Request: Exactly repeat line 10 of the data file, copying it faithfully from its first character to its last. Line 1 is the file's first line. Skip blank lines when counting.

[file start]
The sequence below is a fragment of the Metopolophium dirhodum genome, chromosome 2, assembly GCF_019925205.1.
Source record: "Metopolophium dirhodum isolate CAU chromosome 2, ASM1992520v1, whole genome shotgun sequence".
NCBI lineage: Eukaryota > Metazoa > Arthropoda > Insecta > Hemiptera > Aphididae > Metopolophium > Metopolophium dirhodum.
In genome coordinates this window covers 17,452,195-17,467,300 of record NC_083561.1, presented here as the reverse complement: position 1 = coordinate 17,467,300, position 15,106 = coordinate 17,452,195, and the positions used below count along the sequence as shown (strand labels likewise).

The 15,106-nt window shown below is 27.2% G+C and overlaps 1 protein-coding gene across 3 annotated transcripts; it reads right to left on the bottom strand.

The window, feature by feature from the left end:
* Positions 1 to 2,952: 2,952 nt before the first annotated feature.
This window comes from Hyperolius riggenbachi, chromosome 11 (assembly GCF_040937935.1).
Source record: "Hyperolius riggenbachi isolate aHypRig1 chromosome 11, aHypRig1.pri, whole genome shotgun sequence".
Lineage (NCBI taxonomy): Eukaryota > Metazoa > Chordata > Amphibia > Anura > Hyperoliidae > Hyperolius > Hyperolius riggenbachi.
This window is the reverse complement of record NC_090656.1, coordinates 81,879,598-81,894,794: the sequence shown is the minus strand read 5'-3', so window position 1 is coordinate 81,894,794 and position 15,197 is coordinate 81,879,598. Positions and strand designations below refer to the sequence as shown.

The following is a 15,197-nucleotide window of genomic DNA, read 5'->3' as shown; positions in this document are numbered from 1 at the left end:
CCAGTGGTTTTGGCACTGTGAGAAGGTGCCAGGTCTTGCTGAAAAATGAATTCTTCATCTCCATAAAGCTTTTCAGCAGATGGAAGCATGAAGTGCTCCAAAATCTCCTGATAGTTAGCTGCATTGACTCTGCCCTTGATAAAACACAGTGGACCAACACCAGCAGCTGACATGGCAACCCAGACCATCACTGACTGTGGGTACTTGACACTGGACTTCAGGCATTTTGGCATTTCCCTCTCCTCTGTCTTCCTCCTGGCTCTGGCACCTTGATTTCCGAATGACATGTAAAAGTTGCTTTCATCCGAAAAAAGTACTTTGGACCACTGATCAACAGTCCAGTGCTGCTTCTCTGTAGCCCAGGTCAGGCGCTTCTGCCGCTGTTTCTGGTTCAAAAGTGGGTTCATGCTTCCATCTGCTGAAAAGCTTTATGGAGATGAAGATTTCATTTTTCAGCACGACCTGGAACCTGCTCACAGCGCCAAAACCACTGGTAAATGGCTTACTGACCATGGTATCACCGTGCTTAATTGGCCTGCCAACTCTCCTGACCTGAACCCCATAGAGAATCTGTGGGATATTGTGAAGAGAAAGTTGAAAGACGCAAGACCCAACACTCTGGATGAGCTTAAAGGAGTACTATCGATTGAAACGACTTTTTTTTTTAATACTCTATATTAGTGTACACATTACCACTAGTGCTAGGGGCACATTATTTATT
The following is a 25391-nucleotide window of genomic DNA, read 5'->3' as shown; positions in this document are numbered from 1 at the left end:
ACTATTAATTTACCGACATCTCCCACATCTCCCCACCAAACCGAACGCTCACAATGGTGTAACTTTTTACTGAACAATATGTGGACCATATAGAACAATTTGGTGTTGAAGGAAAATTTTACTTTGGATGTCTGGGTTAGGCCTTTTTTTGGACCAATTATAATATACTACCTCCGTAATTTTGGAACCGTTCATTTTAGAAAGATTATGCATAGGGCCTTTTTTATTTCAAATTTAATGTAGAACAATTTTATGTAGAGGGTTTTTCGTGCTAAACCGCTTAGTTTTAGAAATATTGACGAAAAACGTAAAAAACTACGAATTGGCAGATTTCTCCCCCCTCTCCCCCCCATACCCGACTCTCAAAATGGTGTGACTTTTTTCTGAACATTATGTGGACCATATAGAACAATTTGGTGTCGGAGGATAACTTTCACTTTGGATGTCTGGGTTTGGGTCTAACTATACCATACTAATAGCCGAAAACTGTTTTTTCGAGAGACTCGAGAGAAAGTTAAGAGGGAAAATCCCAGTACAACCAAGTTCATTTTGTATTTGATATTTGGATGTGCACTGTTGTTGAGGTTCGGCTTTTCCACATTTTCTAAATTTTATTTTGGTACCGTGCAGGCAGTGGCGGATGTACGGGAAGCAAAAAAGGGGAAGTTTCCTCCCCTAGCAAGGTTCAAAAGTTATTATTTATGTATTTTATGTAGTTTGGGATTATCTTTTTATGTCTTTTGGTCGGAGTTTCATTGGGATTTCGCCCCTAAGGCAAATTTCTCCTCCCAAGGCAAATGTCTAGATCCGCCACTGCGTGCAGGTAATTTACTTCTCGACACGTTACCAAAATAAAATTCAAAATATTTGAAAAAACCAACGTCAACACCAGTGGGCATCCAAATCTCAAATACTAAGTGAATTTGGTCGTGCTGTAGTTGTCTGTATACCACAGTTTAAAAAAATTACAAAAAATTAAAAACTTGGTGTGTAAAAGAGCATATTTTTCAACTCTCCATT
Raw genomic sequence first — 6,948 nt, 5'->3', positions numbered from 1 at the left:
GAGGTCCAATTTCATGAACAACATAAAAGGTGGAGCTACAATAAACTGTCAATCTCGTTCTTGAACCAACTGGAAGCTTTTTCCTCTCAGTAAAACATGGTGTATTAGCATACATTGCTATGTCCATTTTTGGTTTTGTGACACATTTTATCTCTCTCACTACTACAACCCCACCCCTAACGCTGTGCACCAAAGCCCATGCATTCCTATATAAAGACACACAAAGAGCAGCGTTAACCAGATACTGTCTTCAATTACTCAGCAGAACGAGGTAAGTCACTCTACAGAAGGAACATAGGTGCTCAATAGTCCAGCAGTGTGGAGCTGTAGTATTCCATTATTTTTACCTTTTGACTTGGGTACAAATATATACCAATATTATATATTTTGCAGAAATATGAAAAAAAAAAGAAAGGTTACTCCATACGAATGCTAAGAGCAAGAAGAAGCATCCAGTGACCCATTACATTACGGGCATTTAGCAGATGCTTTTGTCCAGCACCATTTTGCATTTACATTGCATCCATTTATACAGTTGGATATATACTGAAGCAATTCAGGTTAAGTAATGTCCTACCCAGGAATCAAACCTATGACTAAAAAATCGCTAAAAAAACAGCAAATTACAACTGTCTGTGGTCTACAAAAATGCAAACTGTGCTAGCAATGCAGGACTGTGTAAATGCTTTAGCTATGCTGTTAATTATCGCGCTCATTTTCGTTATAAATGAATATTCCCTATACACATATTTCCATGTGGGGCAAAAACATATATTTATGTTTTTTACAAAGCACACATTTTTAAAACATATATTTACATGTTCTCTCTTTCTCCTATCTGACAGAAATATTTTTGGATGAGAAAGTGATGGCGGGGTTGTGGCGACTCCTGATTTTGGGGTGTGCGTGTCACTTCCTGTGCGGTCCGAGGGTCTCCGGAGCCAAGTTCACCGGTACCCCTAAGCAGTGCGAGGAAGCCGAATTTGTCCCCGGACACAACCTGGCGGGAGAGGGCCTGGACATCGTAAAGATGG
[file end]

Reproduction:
Lineage (NCBI taxonomy): Eukaryota > Metazoa > Chordata > Amphibia > Anura > Hyperoliidae > Hyperolius > Hyperolius riggenbachi.